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‘The Campaign of the Mud’: Third Ypres 1917

  • Andrew Suttie

Abstract

Lloyd George’s chapters on the Third Battle of Ypres1 or Passchendaele are the centrepiece of his indictment of the British generals of the Great War, in particular Haig and Robertson.2 Passchendaele for Lloyd George was one of the greatest follies of the war, and the importance he placed on these chapters may be gauged by the fact that they were published for greater impact as a separate pamphlet. They contain the most bitter and passionate denunciation of Haig and his strategy to be found in the War Memoirs.

Keywords

Prime Minister Belgian Coast Military Adviser British Army German Army 
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Notes

  1. 4.
    David French, ‘Who Knew What and When? The French Army Mutinies and the British Decision to Launch the Third Battle of Ypres’, in Lawrence Freedman, Paul Hayes and Robert O’Neill (eds), War, Strategy and International Politics: Essays in Honour of Sir Michael Howard (Oxford: Clarendon Press, 1992), p. 153.Google Scholar
  2. 5.
    Thomas Jones, Lloyd George (London: Oxford University Press, 1951), p. 120CrossRefGoogle Scholar
  3. Robin Prior and Trevor Wilson, Passchendaele: The Untold Story (New Haven and London: Yale University Press, 1996), p. xiii.Google Scholar
  4. 6.
    Military Operations 1917, I, Appendices, Nivelle to Haig, p. 21 December 1917, p. 6, Appendix 2; David French, Strategy of the Lloyd George Coalition 1914–1918 (Oxford: Clarendon Press, 1995), p. 54; David R. Woodward, Lloyd George and the Generals (Newark: University of Nebraska Press, 1983), p. 137.Google Scholar
  5. 13.
    John Terraine, The Road to Passchendaele: The Flanders Offensive of 1917: A Study in Inevitability (London: Leo Cooper, 1977), pp. 17–18.Google Scholar
  6. 16.
    William J. Philpott, Anglo-French Relations and Strategy on the Western Front 1914–18 (London: Macmillan, 1996), p. 130. Haig wrote that he regarded the Flanders operation agreed on ‘at a Conference at the War Office as long ago as the 23 November, 1916’; Robert Blake (ed.), The Private Papers of Douglas Haig 1914–1919 (London: Eyre and Spottiswoode, 1952), p. 245.CrossRefGoogle Scholar
  7. 22.
    John Turner, ‘Lloyd George, the War Cabinet and High Politics’, in Peter H. l.iddle (ed.), Passchendaele in Perspective: The Third Battle of Ypres (London: Leo Cooper, 1997), p. 18.Google Scholar
  8. 23.
    John Termine, Douglas Haig: The Educated Soldier (London: Hutchinson, 1963), pp. 319–20.Google Scholar
  9. 49.
    Brian Bond, ‘Soldiers and Statesmen: British Civil-Military Relations in 1917’, Military Affairs, October 1968, p. 65.Google Scholar
  10. 57.
    On Austria’s peace overtures in 1917, see French, Strategy of the Lloyd George Coalition, pp. 103–109 and David Stevenson, The First World War and International Politics (Oxford: Oxford University Press, 1988), pp. 139–48.Google Scholar
  11. 67.
    S.W. Roskill, ‘The U-Boat Campaign of 1917 and Third Ypres’, Journal of the Royal United Service Institution, 616, November 1959, pp. 440–42. An attempt was made in April 1918 to neutralise the port of Bruges by blocking the canal exits at Ostend and Zeebrugge, but it ended in failure: ‘At no time was the movement of smaller U-boats in and out of Bruges affected’; Wilson, Myriad Faces, p. 632.Google Scholar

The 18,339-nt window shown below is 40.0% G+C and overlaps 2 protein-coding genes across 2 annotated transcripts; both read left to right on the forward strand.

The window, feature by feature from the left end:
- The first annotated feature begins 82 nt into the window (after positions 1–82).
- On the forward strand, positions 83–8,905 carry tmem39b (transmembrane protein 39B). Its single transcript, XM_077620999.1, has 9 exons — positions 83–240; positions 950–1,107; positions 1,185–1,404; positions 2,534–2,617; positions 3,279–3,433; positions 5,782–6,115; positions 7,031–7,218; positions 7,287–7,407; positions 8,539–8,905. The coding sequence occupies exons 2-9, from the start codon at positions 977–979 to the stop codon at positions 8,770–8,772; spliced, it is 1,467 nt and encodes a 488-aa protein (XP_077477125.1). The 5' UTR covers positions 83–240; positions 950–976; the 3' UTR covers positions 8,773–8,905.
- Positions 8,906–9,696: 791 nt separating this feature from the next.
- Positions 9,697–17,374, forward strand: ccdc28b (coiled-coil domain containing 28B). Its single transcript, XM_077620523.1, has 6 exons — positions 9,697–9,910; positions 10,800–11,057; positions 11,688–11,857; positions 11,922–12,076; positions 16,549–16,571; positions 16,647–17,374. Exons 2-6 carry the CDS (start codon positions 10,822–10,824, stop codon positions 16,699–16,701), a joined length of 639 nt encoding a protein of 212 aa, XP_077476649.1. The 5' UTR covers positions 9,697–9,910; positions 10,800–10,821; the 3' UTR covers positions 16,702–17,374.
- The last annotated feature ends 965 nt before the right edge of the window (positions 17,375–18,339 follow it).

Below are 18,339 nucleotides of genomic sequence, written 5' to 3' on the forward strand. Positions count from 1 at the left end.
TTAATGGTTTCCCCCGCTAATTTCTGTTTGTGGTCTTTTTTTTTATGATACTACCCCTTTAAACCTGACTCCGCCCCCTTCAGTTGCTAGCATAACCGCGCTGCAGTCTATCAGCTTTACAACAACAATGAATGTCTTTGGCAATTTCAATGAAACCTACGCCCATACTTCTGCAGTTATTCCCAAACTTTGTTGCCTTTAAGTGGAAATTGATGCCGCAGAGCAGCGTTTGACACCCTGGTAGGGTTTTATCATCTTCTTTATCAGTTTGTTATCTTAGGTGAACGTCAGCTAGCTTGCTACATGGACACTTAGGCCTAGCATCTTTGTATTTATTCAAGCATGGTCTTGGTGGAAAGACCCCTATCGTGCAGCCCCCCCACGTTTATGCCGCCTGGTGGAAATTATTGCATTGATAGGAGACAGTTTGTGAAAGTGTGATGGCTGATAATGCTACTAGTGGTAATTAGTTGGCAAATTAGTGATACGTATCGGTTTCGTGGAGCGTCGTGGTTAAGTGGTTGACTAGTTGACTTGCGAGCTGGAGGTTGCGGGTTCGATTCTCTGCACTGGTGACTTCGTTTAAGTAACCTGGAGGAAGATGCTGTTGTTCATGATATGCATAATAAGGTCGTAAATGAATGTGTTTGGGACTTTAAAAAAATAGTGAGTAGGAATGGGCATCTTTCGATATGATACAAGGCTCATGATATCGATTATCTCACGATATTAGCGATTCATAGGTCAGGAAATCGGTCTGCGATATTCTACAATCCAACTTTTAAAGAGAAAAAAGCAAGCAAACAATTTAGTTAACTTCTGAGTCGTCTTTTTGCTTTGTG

12. 84.
    C.E. Callwell (ed.), Field Marshal Sir Henry Wilson: His Life and Diaries, 2 vols (London: Cassell, 1927), I, p. 355.Google Scholar
  13. 94.
    John Charteris, At GHQ (London: Cassell, 1931), pp. 240–41.Google Scholar
  14. 105.
    J.H. Boraston (ed.), Sir Douglas Haig’s Despatches (December 1915–April 1919) (London: Dent, 1919), pp. 116–17. My emphasis. Edmonds notes that Haig was ‘Well informed of the miserable conditions at the front’; Military Operations 1917, II, p. 378.Google Scholar
  15. 114.
    C.à.C. Repington, The First World War 1914–1918, 2 vols (London: Constable, 1920), II, p. 99, 14 October 1917;Google Scholar
  16. see also Sir John Davidson, Haig: Master of the Field (London: Peter Nevill, 1953), p. 66.Google Scholar
  17. 116.
    General Sir Hubert Gough, The Fifth Army (London: Hodder and Stoughton, 1931), p. 205; and the same author’s Soldiering On (London: Arthur Barker, 1954), p. 142; also Anthony Farrar-Hockley, Goughie (London: Hart-Davis, MacGibbon, 1975), p. 224.Google Scholar
  18. 117.
    Esher journal, quoted in Peter Fraser, Lord Esher: A Political Biography (London: Hart-Davis, MacGibbon, 1973), p. 367.Google Scholar
  19. 127.
    J.E. Edmonds, Military Operations France and Belgium 1916, I (London: Macmillan, 1932), pp. 496–97.Google Scholar
  20. 132.
    M.J. Williams, ‘Thirty Per Cent: A Study in Casualty Statistics’, Journal of the Royal United Service Institution, February 1964, pp. 51–55; and ‘Treatment of the British Losses on the Somme in the British Official History: “Military Operations France and Belgium 1916”’, Journal of the Royal United Service Institution, February 1966, pp. 69–74.Google Scholar
  21. 133.
    Sir William Robertson, Soldiers and Statesmen, 2 vols (London: Cassell, 1926), II, p. 299; War Office, Statistics of the Military Effort, pp. 263–64, 326.Google Scholar
  22. 147.
    For a different view see John Grigg, Lloyd George: War Leader 1916–1918 (London: Allen Lane/Penguin, 2002), pp. 274–81.Google Scholar

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© Andrew Suttie 2005

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  • Andrew Suttie

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